The cost of change

Houghton OKs bonds for parking deck demo

HOUGHTON — The Houghton City Council approved resolutions Wednesday authorizing the city to sell up to $1.5 million in bonds to help fund the upcoming demolition of the Lakeshore Drive parking deck, and subsequent restoration and site work.

The council previously approved the bond amount in June. Because the original resolution included 2022 as the year of the bond sale, the council is required to pass an amended version.

Last February, the council approved issuing bonds to fund the demolition, along with applying to Michigan Economic Development Corp. for grants to leverage the bonded amount.

MEDC notified the city of a $1 million Revitalization and Placemaking (RAP) grant in September.

At the time, the city estimated a $2,131,200 cost for the project, taking into account future increases in costs. Costs kept rising; conservative estimates now put the cost at more than $2.5 million, City Manager Eric Waara said in a letter to the council.

“The current construction industry bidding climate is severely affected by inflation, supply chain delays, labor shortages and the like,” Waara said in the letter. “These factors, as observed over the last year or so, have caused many, if not most, construction project bids to vary widely from what was once considered a solid estimating base.”

The city is exploring ways to reduce costs of the project. Some scope items, such as water and sewer work items requested by the Department of Public Works, could be funded by the city.

By ordering benches, trash receptacles and other items on its own, the city could also avoid sales tax and contractor markups.

The parking deck will be coming down this spring. Bids are expected to be in hand by March.

The DPW has been taking down selected items from the deck, Waara said at Wednesday’s meeting.

Councilor Mike Needham pointed out that had a proposed development by The Veridea Group of Marquette occurred on the parking deck site, the company would likely have footed much of the cost for demolition. The Veridea Group of Marquette, which had been in talks with the city over sale of the property for development, withdrew from consideration at the start of 2021, citing uncertainty in direction from the council.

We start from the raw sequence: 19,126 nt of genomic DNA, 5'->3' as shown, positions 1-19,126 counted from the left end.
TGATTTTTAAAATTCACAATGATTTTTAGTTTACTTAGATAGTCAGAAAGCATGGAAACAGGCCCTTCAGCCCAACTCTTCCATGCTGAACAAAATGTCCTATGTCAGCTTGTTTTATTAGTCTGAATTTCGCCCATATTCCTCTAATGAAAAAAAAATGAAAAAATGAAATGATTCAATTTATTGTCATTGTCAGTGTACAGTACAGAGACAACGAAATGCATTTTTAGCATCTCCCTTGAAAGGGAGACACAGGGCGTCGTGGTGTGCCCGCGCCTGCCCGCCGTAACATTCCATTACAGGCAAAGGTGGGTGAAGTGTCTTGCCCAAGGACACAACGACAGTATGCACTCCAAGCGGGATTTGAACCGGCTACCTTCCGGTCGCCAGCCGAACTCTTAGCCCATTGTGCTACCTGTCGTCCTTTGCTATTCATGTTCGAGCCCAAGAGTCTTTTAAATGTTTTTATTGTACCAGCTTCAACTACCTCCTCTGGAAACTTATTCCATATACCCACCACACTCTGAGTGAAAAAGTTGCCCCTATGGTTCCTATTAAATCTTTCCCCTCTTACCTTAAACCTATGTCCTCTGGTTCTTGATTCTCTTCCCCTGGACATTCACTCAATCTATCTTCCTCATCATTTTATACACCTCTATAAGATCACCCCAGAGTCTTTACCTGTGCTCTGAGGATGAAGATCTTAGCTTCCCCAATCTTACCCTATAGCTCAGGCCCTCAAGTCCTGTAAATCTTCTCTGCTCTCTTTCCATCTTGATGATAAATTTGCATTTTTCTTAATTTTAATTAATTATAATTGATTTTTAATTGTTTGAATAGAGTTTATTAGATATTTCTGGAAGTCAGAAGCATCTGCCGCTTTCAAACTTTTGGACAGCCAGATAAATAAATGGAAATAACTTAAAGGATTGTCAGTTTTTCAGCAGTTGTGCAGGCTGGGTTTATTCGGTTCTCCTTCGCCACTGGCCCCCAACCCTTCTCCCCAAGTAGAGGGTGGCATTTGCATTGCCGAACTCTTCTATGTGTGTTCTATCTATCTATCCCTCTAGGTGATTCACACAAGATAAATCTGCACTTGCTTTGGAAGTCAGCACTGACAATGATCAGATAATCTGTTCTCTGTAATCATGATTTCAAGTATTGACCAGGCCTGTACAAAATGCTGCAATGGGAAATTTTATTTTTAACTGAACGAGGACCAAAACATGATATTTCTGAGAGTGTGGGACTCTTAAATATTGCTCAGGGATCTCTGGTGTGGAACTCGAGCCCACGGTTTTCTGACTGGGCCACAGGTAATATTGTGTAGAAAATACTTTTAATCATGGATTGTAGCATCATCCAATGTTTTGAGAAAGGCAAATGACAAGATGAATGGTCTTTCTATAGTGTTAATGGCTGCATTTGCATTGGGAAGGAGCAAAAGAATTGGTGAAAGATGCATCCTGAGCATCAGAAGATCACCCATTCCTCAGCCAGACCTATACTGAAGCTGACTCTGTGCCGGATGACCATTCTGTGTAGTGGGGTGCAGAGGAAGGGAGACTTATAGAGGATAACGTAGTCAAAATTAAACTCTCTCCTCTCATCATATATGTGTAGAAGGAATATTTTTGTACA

Councilor Robert Megowen said the development would have resulted in tens of millions spent locally.

“It would be good from here to Copper Harbor to Marquette to Ontonagon,” he said. “Economic development has stopped.”

Mayor Pro Tem Joan Suits disagreed, saying, “Economic development has not stopped, I think it’s changed.”

In other action, the council:

• Approved requesting funding for a feasibility study for consolidating Houghton and Hancock’s transit systems. Potentially, the cities would be able to save money, increase efficiency, and expand transit service to neighboring townships, Waara said in a memo. Hancock approved a similar measure at its most recent council meeting.

• Approved allowing food trucks for the upcoming Jibba Jabba Rail Jam, which starts 6 p.m. Feb. 18.

• Heard from Waara there would be snow statue building at the Mattila Square pier at 5:30 p.m. Wednesday. Houghton Rotary is working with the city to bring back Brewfest, which is tentatively scheduled for Aug. 19.

• Heard from Police Chief John Donnelly the department will be advertising for a new police officer position. The new hire is planned to work with Houghton-Portage Township Schools as a school resource officer.

• Heard from Waara that the city’s annual lead and copper testing for water pipes found no sites with actionable levels.

• Approved the annual transit department budget. Estimated revenues are $556,300 ($100,200 federal, $192,400 state and $263,700 local) with the same amount of expenses.

• Met as the Zoning Board of Appeals to schedule a public hearing for a variance request at 501 Memorial Road. A site plan presented for the building, which has hosted Hardees and other restaurants, would require variances for setbacks on the rear and side yards.

It also appointed Needham as chair and Robert Megowen as vice chair.

• Advised Waara to call a meeting of the city’s garbage and recycling subcommittee.


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